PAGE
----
4. Josh Ashman

    I'm in stitches !~

    Very nice! I often use both NF oil and antique. When I do, I always put the NF on first, then follow up with the antique. Not saying that's the "right" or "only" way, just the way I do it. Great job on the sheath and knife!
  5. Josh Ashman

    Tapering a welt

    Looking good! +1 to Dwight's comment, "Success is always good, . . . no matter how you get there." Looking forward to seeing the finished knife and sheath! All the best, Josh
  6. Josh Ashman

    Tapering a welt

    I use a head knife. Cut your welt out of 12/14 oz heavy skirting (or multiple layers of lighter leather), dunk it under water for 10 to 20 seconds, let it sit or "case" for a little while, 10 minutes or so, lay it flat on a glass cutting board and make 1 long sloping cut from full thickness down to a feathered edge. It takes a little practice, but if you have a head knife I think it's the easiest way to skive anything. I don't have a lot of good pictures, but this one shows a holster with a full welt plus a skived 2nd welt at the top. You can see that 2nd layer of the welt runs from full thickness down to nothing. Anyway, that's how I'd do it. The tools you have on hand and your work space dictate what works best. Dwight's method with a belt sander is probably great as well. I have a head knife and don't have a belt sander. I also work in the loft in my house and any power tool sanding sends leather dust down to the living room, which according to my wife is NOT desirable. Good luck with your sheath! As others have said, your blade looks great! All the best, Josh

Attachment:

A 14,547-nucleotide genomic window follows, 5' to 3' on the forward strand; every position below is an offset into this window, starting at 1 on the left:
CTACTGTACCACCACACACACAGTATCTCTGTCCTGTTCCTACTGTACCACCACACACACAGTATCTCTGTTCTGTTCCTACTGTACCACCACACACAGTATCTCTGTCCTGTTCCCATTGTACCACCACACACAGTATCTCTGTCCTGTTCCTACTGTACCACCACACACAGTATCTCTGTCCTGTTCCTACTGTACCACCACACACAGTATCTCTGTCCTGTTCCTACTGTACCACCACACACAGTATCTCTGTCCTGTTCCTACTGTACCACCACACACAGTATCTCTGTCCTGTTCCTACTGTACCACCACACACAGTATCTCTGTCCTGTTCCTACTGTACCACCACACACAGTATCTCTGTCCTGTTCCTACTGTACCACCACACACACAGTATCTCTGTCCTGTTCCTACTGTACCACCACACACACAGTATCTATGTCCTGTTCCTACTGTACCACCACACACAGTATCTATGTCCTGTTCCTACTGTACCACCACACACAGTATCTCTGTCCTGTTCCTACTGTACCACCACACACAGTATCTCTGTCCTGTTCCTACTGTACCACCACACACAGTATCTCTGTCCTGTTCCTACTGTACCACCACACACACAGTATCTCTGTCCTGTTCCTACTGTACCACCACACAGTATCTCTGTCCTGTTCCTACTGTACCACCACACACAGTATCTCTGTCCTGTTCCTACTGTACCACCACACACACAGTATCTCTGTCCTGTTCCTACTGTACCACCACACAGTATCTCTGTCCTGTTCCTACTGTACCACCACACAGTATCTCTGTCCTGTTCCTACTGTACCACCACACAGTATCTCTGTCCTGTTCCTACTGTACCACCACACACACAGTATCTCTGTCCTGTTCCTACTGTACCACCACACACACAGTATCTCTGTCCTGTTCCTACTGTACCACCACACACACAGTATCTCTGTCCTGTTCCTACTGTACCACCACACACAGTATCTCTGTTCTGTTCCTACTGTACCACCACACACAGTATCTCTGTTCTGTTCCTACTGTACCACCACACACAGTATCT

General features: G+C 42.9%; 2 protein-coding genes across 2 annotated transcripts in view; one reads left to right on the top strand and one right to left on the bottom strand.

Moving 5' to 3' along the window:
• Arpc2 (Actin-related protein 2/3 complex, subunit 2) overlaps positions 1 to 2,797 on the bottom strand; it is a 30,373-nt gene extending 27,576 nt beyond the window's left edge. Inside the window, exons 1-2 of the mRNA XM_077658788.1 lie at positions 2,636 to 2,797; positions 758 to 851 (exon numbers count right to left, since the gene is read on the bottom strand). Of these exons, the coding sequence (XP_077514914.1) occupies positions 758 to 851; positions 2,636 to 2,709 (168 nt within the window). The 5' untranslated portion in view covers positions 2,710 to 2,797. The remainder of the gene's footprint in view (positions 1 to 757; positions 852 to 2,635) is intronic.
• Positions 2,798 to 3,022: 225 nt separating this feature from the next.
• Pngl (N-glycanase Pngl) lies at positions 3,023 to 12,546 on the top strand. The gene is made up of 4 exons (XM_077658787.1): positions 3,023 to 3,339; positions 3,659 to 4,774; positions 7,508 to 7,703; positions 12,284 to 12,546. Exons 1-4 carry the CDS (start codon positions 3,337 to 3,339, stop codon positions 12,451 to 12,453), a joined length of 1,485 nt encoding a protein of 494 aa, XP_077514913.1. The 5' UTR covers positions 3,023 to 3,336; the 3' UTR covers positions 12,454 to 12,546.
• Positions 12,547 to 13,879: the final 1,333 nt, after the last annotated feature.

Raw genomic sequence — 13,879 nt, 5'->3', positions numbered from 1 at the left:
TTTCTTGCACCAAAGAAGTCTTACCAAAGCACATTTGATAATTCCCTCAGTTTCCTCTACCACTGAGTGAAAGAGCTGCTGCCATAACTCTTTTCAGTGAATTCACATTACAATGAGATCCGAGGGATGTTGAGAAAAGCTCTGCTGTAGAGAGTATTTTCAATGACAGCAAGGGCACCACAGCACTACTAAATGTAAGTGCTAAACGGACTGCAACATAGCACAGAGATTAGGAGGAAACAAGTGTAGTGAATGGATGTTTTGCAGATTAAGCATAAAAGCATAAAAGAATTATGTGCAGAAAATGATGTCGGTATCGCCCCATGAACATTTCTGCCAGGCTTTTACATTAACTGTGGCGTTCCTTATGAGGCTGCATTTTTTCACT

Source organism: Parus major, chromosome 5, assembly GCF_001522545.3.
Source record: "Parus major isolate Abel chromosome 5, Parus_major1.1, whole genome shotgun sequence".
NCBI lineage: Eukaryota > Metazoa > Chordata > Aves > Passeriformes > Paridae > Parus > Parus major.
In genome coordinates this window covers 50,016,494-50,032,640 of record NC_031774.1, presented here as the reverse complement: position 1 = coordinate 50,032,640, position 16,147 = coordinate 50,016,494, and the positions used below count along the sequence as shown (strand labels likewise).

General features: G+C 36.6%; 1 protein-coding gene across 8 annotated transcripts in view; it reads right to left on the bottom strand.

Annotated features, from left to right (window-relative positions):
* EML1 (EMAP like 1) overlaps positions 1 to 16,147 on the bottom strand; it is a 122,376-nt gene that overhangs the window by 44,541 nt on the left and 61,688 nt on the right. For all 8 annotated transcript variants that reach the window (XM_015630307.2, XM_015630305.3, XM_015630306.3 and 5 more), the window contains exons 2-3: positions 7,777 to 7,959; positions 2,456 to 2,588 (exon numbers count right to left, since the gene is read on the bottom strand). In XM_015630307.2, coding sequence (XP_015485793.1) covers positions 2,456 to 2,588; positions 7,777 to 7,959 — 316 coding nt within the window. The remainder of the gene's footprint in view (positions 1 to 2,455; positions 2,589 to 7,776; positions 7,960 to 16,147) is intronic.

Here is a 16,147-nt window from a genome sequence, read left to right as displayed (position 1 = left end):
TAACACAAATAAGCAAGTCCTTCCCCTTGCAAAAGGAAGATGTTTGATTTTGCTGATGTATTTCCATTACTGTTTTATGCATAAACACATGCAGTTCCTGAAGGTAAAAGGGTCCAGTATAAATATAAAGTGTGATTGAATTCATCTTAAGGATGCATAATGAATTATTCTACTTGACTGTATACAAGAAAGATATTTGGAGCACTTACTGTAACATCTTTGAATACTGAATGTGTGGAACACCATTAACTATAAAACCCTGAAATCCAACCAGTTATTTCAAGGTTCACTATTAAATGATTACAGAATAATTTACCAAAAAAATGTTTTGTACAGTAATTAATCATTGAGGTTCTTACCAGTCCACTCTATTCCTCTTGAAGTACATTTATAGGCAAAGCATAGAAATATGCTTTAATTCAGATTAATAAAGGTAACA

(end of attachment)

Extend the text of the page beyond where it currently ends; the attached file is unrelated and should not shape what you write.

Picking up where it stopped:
7. Josh Ashman

    Knife sheath

    Good looking sheaths for sure TargetRock!
  8. Josh Ashman

    Cross Draw Knife Sheath

    Thanks Biker! Dikman, Thank you! The handle is bone, and the knife maker did do a very nice job! As for my stitching, that was me avoiding stopping and starting more than I wanted to. Start on the inside row, go around until you cross 3 or 4 stitches, go sideways to the outside row and go around it until you cross over it 3 or 4 stitches. Then you have 2 rows of stitching with 1 start and 1 stop point. No real reason besides me being lazy Have a great day folks! Josh
  9. Little cross draw sheath I made for myself! The knife was a gift from my wife and custom made by a friend. I believe he buys the Damascus blades "pre-made" but the handle is all him. The inlay is our brand. For the sheath I used 8 oz HO. It has a full welt around the knife which has been skived from full thickness to nothing at the outer edge. The finish is NF oil, followed by Aussie Wax and a day in the sun then topped off with a little glycerin saddle soap. I've only had it done for a few days but so far the design seems solid. All the best, Josh